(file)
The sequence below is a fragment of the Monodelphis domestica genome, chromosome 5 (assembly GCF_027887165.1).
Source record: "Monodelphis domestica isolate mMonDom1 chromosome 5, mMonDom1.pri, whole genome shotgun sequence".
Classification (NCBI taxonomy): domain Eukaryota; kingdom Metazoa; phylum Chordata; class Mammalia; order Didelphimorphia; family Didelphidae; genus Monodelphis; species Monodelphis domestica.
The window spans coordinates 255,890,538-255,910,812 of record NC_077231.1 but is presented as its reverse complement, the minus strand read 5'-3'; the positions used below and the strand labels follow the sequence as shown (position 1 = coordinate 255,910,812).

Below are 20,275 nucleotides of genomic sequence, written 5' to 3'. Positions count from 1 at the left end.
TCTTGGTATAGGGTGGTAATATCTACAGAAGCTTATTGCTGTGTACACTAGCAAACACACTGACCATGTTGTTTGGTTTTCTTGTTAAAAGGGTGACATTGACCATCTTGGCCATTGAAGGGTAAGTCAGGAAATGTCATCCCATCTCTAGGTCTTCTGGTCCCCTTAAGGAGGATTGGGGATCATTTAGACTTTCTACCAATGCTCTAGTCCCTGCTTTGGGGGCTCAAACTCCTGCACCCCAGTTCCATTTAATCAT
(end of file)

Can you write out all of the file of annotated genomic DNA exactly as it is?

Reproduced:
The sequence below is a fragment of the Monodelphis domestica genome, chromosome 5 (assembly GCF_027887165.1).
Source record: "Monodelphis domestica isolate mMonDom1 chromosome 5, mMonDom1.pri, whole genome shotgun sequence".
Classification (NCBI taxonomy): domain Eukaryota; kingdom Metazoa; phylum Chordata; class Mammalia; order Didelphimorphia; family Didelphidae; genus Monodelphis; species Monodelphis domestica.
The window spans coordinates 255,890,538-255,910,812 of record NC_077231.1 but is presented as its reverse complement, the minus strand read 5'-3'; the positions used below and the strand labels follow the sequence as shown (position 1 = coordinate 255,910,812).

Below are 20,275 nucleotides of genomic sequence, written 5' to 3'. Positions count from 1 at the left end.
TCTTGGTATAGGGTGGTAATATCTACAGAAGCTTATTGCTGTGTACACTAGCAAACACACTGACCATGTTGTTTGGTTTTCTTGTTAAAAGGGTGACATTGACCATCTTGGCCATTGAAGGGTAAGTCAGGAAATGTCATCCCATCTCTAGGTCTTCTGGTCCCCTTAAGGAGGATTGGGGATCATTTAGACTTTCTACCAATGCTCTAGTCCCTGCTTTGGGGGCTCAAACTCCTGCACCCCAGTTCCATTTAATCAT